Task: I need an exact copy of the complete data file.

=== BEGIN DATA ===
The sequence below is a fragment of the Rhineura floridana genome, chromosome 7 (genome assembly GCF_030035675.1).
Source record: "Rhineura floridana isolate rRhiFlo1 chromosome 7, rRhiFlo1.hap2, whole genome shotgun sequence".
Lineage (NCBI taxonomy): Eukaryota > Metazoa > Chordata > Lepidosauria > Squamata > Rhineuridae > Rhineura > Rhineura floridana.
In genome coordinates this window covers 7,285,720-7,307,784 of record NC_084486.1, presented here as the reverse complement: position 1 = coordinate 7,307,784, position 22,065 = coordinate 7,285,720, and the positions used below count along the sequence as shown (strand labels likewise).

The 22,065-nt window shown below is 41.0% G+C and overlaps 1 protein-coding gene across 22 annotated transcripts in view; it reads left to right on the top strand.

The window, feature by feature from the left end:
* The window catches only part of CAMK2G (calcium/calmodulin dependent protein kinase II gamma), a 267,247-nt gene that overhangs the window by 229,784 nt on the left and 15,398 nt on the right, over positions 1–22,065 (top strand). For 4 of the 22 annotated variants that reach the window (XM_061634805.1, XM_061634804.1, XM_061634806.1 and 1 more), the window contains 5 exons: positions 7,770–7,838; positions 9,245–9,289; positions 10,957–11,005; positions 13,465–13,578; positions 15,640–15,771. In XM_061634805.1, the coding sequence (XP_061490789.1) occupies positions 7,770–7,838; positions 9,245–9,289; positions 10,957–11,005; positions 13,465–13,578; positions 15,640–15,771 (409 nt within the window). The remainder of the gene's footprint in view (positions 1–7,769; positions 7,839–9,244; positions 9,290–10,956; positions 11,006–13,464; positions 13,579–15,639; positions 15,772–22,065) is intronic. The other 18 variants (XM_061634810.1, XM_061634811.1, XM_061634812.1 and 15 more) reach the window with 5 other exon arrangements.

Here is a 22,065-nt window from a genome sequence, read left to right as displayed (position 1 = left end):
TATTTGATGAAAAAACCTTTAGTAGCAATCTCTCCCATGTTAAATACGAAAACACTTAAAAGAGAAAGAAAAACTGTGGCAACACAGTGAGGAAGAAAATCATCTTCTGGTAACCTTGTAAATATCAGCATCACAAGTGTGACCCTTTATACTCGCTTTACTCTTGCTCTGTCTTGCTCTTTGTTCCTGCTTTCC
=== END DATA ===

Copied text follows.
The sequence below is a fragment of the Rhineura floridana genome, chromosome 7 (genome assembly GCF_030035675.1).
Source record: "Rhineura floridana isolate rRhiFlo1 chromosome 7, rRhiFlo1.hap2, whole genome shotgun sequence".
Lineage (NCBI taxonomy): Eukaryota > Metazoa > Chordata > Lepidosauria > Squamata > Rhineuridae > Rhineura > Rhineura floridana.
In genome coordinates this window covers 7,285,720-7,307,784 of record NC_084486.1, presented here as the reverse complement: position 1 = coordinate 7,307,784, position 22,065 = coordinate 7,285,720, and the positions used below count along the sequence as shown (strand labels likewise).

The 22,065-nt window shown below is 41.0% G+C and overlaps 1 protein-coding gene across 22 annotated transcripts in view; it reads left to right on the top strand.

The window, feature by feature from the left end:
* The window catches only part of CAMK2G (calcium/calmodulin dependent protein kinase II gamma), a 267,247-nt gene that overhangs the window by 229,784 nt on the left and 15,398 nt on the right, over positions 1–22,065 (top strand). For 4 of the 22 annotated variants that reach the window (XM_061634805.1, XM_061634804.1, XM_061634806.1 and 1 more), the window contains 5 exons: positions 7,770–7,838; positions 9,245–9,289; positions 10,957–11,005; positions 13,465–13,578; positions 15,640–15,771. In XM_061634805.1, the coding sequence (XP_061490789.1) occupies positions 7,770–7,838; positions 9,245–9,289; positions 10,957–11,005; positions 13,465–13,578; positions 15,640–15,771 (409 nt within the window). The remainder of the gene's footprint in view (positions 1–7,769; positions 7,839–9,244; positions 9,290–10,956; positions 11,006–13,464; positions 13,579–15,639; positions 15,772–22,065) is intronic. The other 18 variants (XM_061634810.1, XM_061634811.1, XM_061634812.1 and 15 more) reach the window with 5 other exon arrangements.

Here is a 22,065-nt window from a genome sequence, read left to right as displayed (position 1 = left end):
TATTTGATGAAAAAACCTTTAGTAGCAATCTCTCCCATGTTAAATACGAAAACACTTAAAAGAGAAAGAAAAACTGTGGCAACACAGTGAGGAAGAAAATCATCTTCTGGTAACCTTGTAAATATCAGCATCACAAGTGTGACCCTTTATACTCGCTTTACTCTTGCTCTGTCTTGCTCTTTGTTCCTGCTTTCC